Tuesday, February 9, 2010

Partial Excerpt from Abuse Book - Dr. Baruch Shulem

From Professional Clinician to Obligated Jew


This book is a partial fulfillment of a religious, emotional, and professional obligation that was forced upon me years ago by my clients who suffered from child abuse. I can’t remember one of them ever saying to me “you have to …” but their pain and questions were enough of a reprimand that I took upon myself to do more than just “talk.”

This book is more than ‘just about talk therapy and helping individuals;’ it is about advocacy, namely the pursuit of influencing outcomes that directly affect people’s lives. My clients were challenging my deeply held beliefs in Torah and Torah communities. Both in their eyes and in my own mind, I became the representative of the Orthodox Jewish community that had not adequately answered their cry for help. They were not only abused, but also abandoned by the community that makes up a significant part of the Orthodox ‘self. It is as if there is – beyond the pain of abuse – a psychological punishment of “Karet".

No secular therapist could understand this unique facet of the Jewish self: how the individual is indivisible from his or her community. The secular therapist would counsel the individual to be strong, independent, overcome, forget and maybe even forgive. But for us ‘Karet’ is too meaningful and too overwhelming to “go on with life.” There is no life after “Karet”, be it just psychological or heaven forbid otherwise.

This kind of ‘Karet’ inadvertently begins long before the abuse. It begins with the absence of a vocabulary of abuse. The source of this lacuna seems to be the belief that the Torah community and the Torah personality do not do these ‘things'.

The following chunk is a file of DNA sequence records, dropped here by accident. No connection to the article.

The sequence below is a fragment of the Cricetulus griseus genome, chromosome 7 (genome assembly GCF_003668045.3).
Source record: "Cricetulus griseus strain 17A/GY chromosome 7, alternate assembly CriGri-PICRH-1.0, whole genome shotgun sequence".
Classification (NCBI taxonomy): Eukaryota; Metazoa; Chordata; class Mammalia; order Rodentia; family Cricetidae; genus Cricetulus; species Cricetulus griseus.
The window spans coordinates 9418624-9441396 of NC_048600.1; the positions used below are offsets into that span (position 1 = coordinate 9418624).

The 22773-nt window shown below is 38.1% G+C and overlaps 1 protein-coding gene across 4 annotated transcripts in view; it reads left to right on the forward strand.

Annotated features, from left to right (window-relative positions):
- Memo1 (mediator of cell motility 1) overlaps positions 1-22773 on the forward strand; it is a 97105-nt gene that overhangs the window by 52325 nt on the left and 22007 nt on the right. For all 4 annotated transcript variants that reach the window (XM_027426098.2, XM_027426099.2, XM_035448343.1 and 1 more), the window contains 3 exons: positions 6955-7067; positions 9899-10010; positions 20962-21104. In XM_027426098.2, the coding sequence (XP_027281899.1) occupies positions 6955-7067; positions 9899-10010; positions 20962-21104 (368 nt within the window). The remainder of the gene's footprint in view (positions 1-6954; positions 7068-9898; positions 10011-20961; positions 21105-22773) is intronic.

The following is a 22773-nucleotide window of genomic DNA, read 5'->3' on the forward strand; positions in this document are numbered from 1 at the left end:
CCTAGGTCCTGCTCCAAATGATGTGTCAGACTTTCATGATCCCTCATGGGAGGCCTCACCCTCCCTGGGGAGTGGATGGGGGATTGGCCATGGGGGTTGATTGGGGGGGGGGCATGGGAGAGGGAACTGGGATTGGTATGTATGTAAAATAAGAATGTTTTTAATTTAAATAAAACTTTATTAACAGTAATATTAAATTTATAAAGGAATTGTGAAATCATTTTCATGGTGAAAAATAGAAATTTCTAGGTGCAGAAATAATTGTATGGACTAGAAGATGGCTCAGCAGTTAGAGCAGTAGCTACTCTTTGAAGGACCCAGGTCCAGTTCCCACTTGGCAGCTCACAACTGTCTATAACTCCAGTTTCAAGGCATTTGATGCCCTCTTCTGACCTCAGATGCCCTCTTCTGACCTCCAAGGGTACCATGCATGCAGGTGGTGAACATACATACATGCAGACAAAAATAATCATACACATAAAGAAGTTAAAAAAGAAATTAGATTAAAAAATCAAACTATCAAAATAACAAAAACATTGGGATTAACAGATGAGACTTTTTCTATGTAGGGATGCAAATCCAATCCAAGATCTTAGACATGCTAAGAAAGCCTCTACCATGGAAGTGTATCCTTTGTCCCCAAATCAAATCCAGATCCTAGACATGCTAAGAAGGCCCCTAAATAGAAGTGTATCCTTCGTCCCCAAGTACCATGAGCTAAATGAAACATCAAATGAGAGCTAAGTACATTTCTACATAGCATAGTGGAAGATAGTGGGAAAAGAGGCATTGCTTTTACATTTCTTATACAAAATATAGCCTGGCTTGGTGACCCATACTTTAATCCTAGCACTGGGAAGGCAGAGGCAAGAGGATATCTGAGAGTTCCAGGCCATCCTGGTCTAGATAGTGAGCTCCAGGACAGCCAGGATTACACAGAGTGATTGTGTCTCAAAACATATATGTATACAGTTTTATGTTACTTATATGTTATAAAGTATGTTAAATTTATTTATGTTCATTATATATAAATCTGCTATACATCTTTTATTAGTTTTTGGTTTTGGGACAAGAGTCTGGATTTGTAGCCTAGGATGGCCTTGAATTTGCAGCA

They – the other groups be they religious, ethnic, or national - might do it, so why “open your mouth to the devil?” If you don’t talk about ‘it’ it doesn’t exist. Why voluntarily bring even the subject into our homes or schools? This approach is grounded also in a unique religious perspective, that in reality speech and actions are indivisible. In other words, talking facilitates doing. [this is page 1 of 10 page essay]


  1. This seems like a powerful insightful piece of writing. Can you proivde the full citation. Is this in English or Hebrew?

  2. Yerachmiel Lopin said...

    This seems like a powerful insightful piece of writing. Can you proivde the full citation. Is this in English or Hebrew?
    This is page 1 of an essay that was specifically written for my book and it is in English as you see it. To see the rest of it you will need to buy a copy of the book.

  3. Rabbi Eidensohn,

    A little while back you had a discussion about the fact that the book is not fully edited, etc. and that, due to the expenses, you don't see that as feasible.

    I would stress to you that it is IMPERATIVE that this book be polished with correct grammar and full citations so that it can have the greatest, strongest impact on everyone and anyone within the wide spectrum of our Jewish community.

    If you would like me to find donors who are willing to sponsor the editing of this book please let me know.


please use either your real name or a pseudonym.